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The mysteries of sleep and dreams
The esoteric philosophy of sleep.
“…the day-time of the body is the night-time of the soul, and the night-time of the body is the day-time of the soul.”
“During sleep, processes of the greatest intensity and far-reaching effect take place in the soul.”
We all know the feeling of waking up and having a really weird dream. Some of you reading this probably had a very strange dream last night that you are still wondering about.
Sleep remains a mysterious topic. It’s essentially a lack of waking consciousness and awareness for hours. A third of your life here on Earth. And then you have dreams, which are feelings, images, and stories that you can recall, and felt like you were there, but which fade from memory after waking.
Enter the spirit world
In the world of esoteric philosophy and occult secret societies, you’ll find a lot of talk about sleep and dreams, and how they serve as a bridge to the spirit world. And also a way to better understand death, as well as what happens beyond death.
We have dreams. And we have sleep.
In the Theosophic and Anthroposophic traditions, dreams are understood as an intermediary between wakefulness and true sleep. Passing from wakefulness into the dream world, the experience remains in the “etheric body” which is between the physical body and the “astral body,” and is still sort of attached to waking life, and thus the images experienced are clothed in the appearance of the material world.
“These dream pictures taken from ordinary life are formed only in the intermediate conditions ... The individual lives then in a different world of reality, a world which is passed through between falling asleep and awaking.”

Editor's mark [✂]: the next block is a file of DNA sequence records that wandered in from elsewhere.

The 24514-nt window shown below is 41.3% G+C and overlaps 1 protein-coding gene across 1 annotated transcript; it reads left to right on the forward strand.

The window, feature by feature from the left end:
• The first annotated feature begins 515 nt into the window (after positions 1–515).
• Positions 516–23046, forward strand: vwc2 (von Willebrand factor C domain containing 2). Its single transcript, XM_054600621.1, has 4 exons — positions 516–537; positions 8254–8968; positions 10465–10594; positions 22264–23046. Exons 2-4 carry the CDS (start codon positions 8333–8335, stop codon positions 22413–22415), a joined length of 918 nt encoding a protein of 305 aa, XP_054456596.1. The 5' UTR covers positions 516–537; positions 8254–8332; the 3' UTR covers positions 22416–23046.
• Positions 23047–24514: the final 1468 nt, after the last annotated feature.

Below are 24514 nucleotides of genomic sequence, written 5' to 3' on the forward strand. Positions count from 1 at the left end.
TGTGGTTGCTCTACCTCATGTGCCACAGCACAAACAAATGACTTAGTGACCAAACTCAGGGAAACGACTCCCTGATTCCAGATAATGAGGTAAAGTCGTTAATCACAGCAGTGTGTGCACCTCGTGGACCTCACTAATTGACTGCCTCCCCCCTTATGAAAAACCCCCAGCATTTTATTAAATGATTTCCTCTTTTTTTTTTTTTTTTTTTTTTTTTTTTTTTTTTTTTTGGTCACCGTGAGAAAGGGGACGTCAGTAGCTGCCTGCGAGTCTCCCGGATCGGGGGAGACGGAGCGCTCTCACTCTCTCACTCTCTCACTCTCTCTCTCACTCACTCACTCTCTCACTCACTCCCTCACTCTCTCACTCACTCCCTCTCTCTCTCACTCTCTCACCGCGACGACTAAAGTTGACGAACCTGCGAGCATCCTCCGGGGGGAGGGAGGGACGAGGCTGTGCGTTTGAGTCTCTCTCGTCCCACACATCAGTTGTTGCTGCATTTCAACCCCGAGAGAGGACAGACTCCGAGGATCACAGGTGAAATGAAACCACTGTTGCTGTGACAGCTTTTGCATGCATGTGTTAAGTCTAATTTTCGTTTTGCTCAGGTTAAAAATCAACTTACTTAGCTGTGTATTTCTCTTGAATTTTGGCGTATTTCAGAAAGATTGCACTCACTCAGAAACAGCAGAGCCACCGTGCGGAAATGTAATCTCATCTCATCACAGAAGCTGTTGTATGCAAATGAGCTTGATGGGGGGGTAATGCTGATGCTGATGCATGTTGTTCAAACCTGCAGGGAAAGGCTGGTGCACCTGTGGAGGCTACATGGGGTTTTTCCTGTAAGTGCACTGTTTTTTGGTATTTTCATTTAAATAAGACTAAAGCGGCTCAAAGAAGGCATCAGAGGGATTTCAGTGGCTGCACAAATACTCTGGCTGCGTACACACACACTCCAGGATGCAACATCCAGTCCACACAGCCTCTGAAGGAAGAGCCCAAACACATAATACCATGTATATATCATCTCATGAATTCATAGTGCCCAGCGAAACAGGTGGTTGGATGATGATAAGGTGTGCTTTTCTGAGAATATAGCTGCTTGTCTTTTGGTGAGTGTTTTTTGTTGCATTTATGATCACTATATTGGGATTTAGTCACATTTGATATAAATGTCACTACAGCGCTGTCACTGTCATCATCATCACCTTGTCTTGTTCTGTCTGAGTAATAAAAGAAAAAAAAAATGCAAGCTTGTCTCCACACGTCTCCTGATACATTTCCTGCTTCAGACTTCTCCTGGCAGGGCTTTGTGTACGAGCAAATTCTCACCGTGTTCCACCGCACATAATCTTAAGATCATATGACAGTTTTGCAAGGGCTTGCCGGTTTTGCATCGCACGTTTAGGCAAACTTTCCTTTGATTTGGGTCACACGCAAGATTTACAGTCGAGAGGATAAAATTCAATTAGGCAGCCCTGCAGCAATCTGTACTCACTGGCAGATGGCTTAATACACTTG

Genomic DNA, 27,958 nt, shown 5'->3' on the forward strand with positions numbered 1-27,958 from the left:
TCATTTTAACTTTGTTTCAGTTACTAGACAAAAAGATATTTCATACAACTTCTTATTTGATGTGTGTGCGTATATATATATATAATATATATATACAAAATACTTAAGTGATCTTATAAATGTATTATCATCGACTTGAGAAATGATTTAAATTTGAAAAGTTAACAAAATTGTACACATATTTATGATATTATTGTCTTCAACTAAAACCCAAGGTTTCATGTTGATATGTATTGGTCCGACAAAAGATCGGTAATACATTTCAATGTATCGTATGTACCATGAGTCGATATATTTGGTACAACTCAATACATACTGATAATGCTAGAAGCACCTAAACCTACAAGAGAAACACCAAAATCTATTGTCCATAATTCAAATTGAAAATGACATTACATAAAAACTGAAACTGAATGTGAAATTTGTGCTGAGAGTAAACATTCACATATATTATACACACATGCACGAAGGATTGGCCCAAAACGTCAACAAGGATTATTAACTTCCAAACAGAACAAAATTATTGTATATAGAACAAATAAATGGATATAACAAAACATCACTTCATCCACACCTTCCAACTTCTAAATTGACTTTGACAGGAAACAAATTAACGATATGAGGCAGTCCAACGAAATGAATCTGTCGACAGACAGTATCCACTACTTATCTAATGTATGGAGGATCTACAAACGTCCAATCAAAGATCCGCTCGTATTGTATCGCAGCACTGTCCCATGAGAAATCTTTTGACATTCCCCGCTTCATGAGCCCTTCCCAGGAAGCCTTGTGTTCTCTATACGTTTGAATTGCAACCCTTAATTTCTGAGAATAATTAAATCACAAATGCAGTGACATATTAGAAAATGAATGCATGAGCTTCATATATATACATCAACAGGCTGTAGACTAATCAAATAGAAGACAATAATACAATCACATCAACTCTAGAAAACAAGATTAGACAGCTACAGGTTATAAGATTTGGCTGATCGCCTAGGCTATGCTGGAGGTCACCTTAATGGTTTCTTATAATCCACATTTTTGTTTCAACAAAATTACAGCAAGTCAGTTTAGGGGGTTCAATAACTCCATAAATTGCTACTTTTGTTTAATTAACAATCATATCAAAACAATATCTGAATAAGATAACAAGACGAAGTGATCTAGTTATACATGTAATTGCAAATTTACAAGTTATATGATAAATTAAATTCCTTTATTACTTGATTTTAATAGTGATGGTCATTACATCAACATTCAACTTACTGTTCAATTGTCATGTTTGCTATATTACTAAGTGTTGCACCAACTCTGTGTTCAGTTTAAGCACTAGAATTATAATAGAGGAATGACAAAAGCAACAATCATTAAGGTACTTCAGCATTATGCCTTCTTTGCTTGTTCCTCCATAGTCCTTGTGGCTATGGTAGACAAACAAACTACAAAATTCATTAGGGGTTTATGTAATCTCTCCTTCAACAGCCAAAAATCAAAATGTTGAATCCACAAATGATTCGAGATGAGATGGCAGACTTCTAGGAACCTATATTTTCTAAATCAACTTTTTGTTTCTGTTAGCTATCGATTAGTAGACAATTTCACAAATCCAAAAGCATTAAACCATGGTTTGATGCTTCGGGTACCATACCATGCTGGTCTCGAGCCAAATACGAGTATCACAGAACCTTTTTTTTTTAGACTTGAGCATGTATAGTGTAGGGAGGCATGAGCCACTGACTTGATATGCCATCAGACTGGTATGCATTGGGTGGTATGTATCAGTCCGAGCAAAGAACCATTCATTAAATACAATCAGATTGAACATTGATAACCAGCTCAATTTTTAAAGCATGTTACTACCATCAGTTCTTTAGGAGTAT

- Rudolf Steiner
And the meaning of dreams? This is highly personal, of course, but Madame Blavatsky, author of the famous Secret Doctrine in 1888, laid out seven types of dreams:
“1. Prophetic dreams. These are impressed on our memory by the Higher Self, and are generally plain and clear: either a voice heard or the coming event foreseen.
2. Allegorical dreams, or hazy glimpses of realities caught by the brain and distorted by our fancy. These are generally only half true.
3. Dreams sent by adepts, good or bad, by mesmerisers, or by the thoughts of very powerful minds bent on making us do their will.
4. Retrospective; dreams of events belonging to past incarnations.
5. Warning dreams for others who are unable to be impressed themselves.
6. Confused dreams, the causes of which have been discussed above.
7. Dreams which are mere fancies and chaotic pictures, owing to digestion, some mental trouble, or such-like external cause.”
Now, the sleep that takes place when we are not dreaming is something else altogether, according to these philosophies.
When we are truly asleep and there is no dreaming, that is when the soul has entered a sort of great cosmic realm of which we have no memory when we awake. We become one with the cosmos.
“During sleep the astral body withdraws from the impressions of the physical world, which contain nothing that produces harmony, and passes into the cosmic harmony from which it was born. And so in the morning it brings with it the lingering effects of the refreshment and renewal it has experienced during the night. Every night the astral body renews its harmony with the cosmic astral ocean...”
– Rudolf Steiner, Theosophy of the Rosicrucian, The Elemental World and the Heaven World. Waking Life, Sleep and Death.
It’s also an experience closer to death.
“The difference between a man who is dead and one who is only sleeping is that at death the etheric body passes away together with the astral body and the physical body alone is left behind in the physical world.”
- Steiner, Theosophy of the Rosicrucian
If you look mainly at the Theosophic and Anthrosophic interpretations, sleep and dreams are in fact a profound connection to the spiritual world, according to these esoteric traditions which draw supposedly from ancient wisdom across the world, and compiled into Western Esotericism.